ELECTION INTEGRITYThe 2020 Election Saw Fewer People Clicking on Misinformation Websites: Study

By Melissa De Witte

Published 19 April 2023

Stanford scholars find a smaller percentage of Americans visited unreliable websites in the run-up to the 2020 U.S. election than in 2016 – which suggests mitigation and education efforts to identify misinformation are working.

In the run-up to the 2020 election, people appear to have become savvier in spotting misinformation online: clicks onto unreliable websites have declined, according to a new Stanfordstudy published April 13 in the journal Nature Human Behaviour.

According to prior research, some 44.3 percent of Americans visited websites during the 2016 U.S. election that repeatedly made false or misleading information. During the 2020 election, Stanford scholars saw that number drop by nearly half to 26.2 percent.

While these findings are promising, the scholars are cautious in interpreting the study’s results. Exposure even among fewer people can still have serious consequences, they noted in the paper. Extrapolating their results, the scholars estimated that nearly 68 million Americans made a total of 1.5 billion visits to untrustworthy websites during the 2020 election.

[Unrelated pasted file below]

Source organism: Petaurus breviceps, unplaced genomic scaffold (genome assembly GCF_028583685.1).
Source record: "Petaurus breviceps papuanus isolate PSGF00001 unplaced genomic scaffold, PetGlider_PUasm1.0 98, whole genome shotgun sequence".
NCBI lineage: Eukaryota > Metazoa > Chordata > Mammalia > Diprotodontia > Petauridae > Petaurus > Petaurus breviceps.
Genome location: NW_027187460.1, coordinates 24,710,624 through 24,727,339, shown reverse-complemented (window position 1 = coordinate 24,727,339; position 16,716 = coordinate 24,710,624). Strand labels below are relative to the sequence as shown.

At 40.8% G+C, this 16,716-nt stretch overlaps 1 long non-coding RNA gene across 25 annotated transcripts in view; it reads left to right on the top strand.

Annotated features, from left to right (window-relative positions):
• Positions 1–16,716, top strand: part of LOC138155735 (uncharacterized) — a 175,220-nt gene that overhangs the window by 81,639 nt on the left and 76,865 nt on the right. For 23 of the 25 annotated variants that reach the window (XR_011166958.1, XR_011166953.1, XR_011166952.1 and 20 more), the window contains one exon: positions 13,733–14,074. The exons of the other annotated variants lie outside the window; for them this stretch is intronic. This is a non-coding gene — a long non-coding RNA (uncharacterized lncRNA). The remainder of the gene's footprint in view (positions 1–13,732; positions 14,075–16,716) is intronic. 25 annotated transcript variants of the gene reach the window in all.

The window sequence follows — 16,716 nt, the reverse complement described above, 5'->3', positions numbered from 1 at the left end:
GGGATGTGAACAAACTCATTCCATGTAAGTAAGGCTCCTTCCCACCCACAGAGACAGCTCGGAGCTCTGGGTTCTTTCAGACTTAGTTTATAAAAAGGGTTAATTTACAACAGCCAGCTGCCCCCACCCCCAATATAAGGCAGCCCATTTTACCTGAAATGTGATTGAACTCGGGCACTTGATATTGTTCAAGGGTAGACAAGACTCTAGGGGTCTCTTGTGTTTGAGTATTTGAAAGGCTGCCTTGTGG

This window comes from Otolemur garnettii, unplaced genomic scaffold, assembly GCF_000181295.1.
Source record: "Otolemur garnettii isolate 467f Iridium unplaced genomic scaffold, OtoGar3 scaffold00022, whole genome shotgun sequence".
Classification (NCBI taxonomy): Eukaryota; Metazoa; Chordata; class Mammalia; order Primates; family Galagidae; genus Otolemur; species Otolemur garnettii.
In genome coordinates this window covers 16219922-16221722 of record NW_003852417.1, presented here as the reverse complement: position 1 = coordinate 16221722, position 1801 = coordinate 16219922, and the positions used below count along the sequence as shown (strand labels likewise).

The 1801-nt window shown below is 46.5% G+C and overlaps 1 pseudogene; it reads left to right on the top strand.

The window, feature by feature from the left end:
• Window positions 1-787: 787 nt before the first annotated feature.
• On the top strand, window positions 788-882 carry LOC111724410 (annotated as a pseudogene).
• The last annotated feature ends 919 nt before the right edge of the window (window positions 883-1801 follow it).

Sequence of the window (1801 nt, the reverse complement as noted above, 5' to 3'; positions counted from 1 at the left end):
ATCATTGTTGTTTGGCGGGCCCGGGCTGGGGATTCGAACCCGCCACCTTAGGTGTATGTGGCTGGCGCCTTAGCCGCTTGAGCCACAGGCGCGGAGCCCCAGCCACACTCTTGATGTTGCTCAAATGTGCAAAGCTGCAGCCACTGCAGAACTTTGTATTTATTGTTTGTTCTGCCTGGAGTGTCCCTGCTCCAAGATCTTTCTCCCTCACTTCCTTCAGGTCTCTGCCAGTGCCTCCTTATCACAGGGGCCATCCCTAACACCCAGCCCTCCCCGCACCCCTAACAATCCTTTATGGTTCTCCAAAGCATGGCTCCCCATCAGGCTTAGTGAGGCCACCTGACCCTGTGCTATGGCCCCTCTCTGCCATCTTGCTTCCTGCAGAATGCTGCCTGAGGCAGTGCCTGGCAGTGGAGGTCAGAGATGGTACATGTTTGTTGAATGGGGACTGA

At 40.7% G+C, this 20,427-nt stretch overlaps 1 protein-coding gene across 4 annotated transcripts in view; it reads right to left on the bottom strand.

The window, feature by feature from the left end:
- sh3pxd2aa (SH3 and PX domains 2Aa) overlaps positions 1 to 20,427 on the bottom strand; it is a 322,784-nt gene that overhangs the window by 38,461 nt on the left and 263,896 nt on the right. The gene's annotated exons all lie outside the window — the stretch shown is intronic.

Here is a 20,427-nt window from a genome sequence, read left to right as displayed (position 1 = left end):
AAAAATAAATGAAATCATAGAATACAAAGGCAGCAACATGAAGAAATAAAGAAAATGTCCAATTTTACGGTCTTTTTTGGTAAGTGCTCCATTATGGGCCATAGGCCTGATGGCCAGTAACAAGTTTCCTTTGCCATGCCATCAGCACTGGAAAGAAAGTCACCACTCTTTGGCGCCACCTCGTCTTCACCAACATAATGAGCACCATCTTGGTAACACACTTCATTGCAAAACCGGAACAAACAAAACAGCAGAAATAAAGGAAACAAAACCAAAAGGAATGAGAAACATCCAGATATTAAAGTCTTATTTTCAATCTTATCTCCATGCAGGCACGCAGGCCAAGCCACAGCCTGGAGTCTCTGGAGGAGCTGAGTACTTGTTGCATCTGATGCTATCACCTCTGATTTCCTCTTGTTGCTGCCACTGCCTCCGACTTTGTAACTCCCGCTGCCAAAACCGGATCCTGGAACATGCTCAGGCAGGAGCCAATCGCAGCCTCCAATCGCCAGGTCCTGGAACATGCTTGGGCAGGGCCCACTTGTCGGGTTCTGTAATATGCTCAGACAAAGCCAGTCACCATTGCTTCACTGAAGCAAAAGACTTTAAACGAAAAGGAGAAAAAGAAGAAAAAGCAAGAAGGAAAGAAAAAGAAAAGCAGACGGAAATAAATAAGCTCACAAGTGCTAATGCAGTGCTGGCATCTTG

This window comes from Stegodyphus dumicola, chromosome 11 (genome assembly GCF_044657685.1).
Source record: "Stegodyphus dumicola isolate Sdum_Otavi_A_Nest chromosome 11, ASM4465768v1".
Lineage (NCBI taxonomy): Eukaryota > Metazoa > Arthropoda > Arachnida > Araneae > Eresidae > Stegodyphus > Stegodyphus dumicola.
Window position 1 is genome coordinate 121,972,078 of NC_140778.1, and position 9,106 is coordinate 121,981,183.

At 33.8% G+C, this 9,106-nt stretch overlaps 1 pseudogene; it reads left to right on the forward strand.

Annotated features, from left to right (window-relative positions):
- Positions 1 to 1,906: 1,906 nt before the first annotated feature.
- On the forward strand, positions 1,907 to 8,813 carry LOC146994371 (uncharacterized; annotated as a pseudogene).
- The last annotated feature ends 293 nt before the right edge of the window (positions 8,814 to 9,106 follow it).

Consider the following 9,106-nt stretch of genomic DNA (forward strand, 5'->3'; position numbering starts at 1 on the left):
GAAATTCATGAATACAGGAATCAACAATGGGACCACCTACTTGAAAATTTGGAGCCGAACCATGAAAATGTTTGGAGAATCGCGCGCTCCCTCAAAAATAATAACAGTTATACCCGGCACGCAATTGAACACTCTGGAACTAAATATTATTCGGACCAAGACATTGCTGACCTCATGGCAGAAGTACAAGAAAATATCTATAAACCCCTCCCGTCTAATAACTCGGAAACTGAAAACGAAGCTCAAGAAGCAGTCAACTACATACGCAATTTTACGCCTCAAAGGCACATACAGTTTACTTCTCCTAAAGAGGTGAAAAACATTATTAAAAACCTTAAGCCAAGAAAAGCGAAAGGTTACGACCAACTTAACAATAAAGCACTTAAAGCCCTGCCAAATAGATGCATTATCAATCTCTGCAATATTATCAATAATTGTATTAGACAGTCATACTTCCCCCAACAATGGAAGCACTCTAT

“Although we saw a serious reduction in the overall number of people exposed to misinformation on the web, misinformation remains a serious problem in the information ecosystem for some populations, especially older adults and diverse communities,” said Jeff Hancock, a professor of communication in Stanford’s School of Humanities and Sciences and senior author of the study.

The scholars found that those who did visit websites touting false claims tended to be older and lean more to the right of the political spectrum, a finding consistent with 2016 data. They did however visit fewer untrustworthy websites and spend less time on them than they did in 2016.

How the Study Worked
The study builds on previous research conducted by Andrew Guess at Princeton University. In 2016, Guess compiled a list of some 490 untrustworthy websites that included pages that prominent researchers in the disinformation research community had previously identified, including Stanford economist Matthew Gentzkow.

Here, Hancock, along with Stanford PhD students Ryan Moore and Ross Dahlke, augmented the list with an additional 1,240 unreliable domains from NewsGuard, an organization that rates the credibility of news and information websites. Their rankings are done manually by experienced journalists and editors who rigorously review and rank websites on a variety of criteria, including whether they repeatedly publish false content, issue corrections on errors in their reporting, and distinguish between news and opinion.